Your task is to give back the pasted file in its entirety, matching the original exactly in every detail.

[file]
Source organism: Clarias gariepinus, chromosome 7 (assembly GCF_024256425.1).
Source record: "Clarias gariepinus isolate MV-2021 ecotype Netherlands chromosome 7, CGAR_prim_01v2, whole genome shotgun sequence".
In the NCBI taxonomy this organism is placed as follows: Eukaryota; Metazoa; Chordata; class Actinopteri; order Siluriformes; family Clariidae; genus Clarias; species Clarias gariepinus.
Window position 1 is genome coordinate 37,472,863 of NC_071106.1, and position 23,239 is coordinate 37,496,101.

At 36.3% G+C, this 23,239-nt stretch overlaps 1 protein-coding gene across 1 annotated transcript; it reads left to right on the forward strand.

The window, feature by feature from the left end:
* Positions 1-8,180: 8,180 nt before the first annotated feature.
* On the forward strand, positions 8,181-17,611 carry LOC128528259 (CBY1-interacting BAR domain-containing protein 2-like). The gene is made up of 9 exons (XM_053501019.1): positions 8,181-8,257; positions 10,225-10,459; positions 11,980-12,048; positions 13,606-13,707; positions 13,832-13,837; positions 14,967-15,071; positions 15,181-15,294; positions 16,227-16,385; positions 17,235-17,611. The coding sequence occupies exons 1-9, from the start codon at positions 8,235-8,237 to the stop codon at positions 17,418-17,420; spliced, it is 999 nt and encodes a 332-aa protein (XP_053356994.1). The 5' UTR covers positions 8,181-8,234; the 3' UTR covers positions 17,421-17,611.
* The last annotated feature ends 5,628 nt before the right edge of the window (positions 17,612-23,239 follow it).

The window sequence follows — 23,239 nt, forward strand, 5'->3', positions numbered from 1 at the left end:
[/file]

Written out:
Source organism: Clarias gariepinus, chromosome 7 (assembly GCF_024256425.1).
Source record: "Clarias gariepinus isolate MV-2021 ecotype Netherlands chromosome 7, CGAR_prim_01v2, whole genome shotgun sequence".
In the NCBI taxonomy this organism is placed as follows: Eukaryota; Metazoa; Chordata; class Actinopteri; order Siluriformes; family Clariidae; genus Clarias; species Clarias gariepinus.
Window position 1 is genome coordinate 37,472,863 of NC_071106.1, and position 23,239 is coordinate 37,496,101.

At 36.3% G+C, this 23,239-nt stretch overlaps 1 protein-coding gene across 1 annotated transcript; it reads left to right on the forward strand.

The window, feature by feature from the left end:
* Positions 1-8,180: 8,180 nt before the first annotated feature.
* On the forward strand, positions 8,181-17,611 carry LOC128528259 (CBY1-interacting BAR domain-containing protein 2-like). The gene is made up of 9 exons (XM_053501019.1): positions 8,181-8,257; positions 10,225-10,459; positions 11,980-12,048; positions 13,606-13,707; positions 13,832-13,837; positions 14,967-15,071; positions 15,181-15,294; positions 16,227-16,385; positions 17,235-17,611. The coding sequence occupies exons 1-9, from the start codon at positions 8,235-8,237 to the stop codon at positions 17,418-17,420; spliced, it is 999 nt and encodes a 332-aa protein (XP_053356994.1). The 5' UTR covers positions 8,181-8,234; the 3' UTR covers positions 17,421-17,611.
* The last annotated feature ends 5,628 nt before the right edge of the window (positions 17,612-23,239 follow it).

The window sequence follows — 23,239 nt, forward strand, 5'->3', positions numbered from 1 at the left end: